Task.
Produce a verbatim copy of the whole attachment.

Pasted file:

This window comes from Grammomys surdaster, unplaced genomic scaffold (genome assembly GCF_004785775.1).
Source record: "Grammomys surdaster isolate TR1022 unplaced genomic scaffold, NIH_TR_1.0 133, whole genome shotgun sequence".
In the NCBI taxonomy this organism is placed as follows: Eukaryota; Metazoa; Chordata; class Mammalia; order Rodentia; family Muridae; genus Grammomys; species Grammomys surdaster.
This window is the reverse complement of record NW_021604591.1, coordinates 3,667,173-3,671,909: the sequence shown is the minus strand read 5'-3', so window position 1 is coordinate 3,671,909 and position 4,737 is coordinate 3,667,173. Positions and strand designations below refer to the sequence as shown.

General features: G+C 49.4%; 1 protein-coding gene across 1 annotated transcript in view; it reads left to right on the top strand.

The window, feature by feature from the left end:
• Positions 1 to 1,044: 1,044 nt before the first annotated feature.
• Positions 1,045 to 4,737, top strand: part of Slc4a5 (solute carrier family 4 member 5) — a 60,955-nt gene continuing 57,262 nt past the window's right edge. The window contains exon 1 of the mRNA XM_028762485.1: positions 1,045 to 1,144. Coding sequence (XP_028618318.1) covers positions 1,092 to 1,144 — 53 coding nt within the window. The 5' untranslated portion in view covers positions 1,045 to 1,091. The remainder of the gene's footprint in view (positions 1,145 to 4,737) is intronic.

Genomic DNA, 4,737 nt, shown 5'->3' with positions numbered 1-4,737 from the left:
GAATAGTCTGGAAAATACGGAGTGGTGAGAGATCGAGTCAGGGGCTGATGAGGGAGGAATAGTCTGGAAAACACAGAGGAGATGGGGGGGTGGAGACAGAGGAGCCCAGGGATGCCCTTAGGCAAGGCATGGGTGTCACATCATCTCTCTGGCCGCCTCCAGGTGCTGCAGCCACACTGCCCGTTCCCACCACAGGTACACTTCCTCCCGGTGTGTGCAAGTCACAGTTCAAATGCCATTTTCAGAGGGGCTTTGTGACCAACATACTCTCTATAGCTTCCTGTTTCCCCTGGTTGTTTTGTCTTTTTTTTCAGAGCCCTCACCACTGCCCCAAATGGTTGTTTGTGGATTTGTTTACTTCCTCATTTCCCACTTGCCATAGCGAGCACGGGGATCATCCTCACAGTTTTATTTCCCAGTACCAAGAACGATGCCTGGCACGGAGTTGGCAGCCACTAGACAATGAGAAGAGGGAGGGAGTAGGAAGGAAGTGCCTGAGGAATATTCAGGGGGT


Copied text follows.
This window comes from Grammomys surdaster, unplaced genomic scaffold (genome assembly GCF_004785775.1).
Source record: "Grammomys surdaster isolate TR1022 unplaced genomic scaffold, NIH_TR_1.0 133, whole genome shotgun sequence".
In the NCBI taxonomy this organism is placed as follows: Eukaryota; Metazoa; Chordata; class Mammalia; order Rodentia; family Muridae; genus Grammomys; species Grammomys surdaster.
This window is the reverse complement of record NW_021604591.1, coordinates 3,667,173-3,671,909: the sequence shown is the minus strand read 5'-3', so window position 1 is coordinate 3,671,909 and position 4,737 is coordinate 3,667,173. Positions and strand designations below refer to the sequence as shown.

General features: G+C 49.4%; 1 protein-coding gene across 1 annotated transcript in view; it reads left to right on the top strand.

The window, feature by feature from the left end:
• Positions 1 to 1,044: 1,044 nt before the first annotated feature.
• Positions 1,045 to 4,737, top strand: part of Slc4a5 (solute carrier family 4 member 5) — a 60,955-nt gene continuing 57,262 nt past the window's right edge. The window contains exon 1 of the mRNA XM_028762485.1: positions 1,045 to 1,144. Coding sequence (XP_028618318.1) covers positions 1,092 to 1,144 — 53 coding nt within the window. The 5' untranslated portion in view covers positions 1,045 to 1,091. The remainder of the gene's footprint in view (positions 1,145 to 4,737) is intronic.

Genomic DNA, 4,737 nt, shown 5'->3' with positions numbered 1-4,737 from the left:
GAATAGTCTGGAAAATACGGAGTGGTGAGAGATCGAGTCAGGGGCTGATGAGGGAGGAATAGTCTGGAAAACACAGAGGAGATGGGGGGGTGGAGACAGAGGAGCCCAGGGATGCCCTTAGGCAAGGCATGGGTGTCACATCATCTCTCTGGCCGCCTCCAGGTGCTGCAGCCACACTGCCCGTTCCCACCACAGGTACACTTCCTCCCGGTGTGTGCAAGTCACAGTTCAAATGCCATTTTCAGAGGGGCTTTGTGACCAACATACTCTCTATAGCTTCCTGTTTCCCCTGGTTGTTTTGTCTTTTTTTTCAGAGCCCTCACCACTGCCCCAAATGGTTGTTTGTGGATTTGTTTACTTCCTCATTTCCCACTTGCCATAGCGAGCACGGGGATCATCCTCACAGTTTTATTTCCCAGTACCAAGAACGATGCCTGGCACGGAGTTGGCAGCCACTAGACAATGAGAAGAGGGAGGGAGTAGGAAGGAAGTGCCTGAGGAATATTCAGGGGGT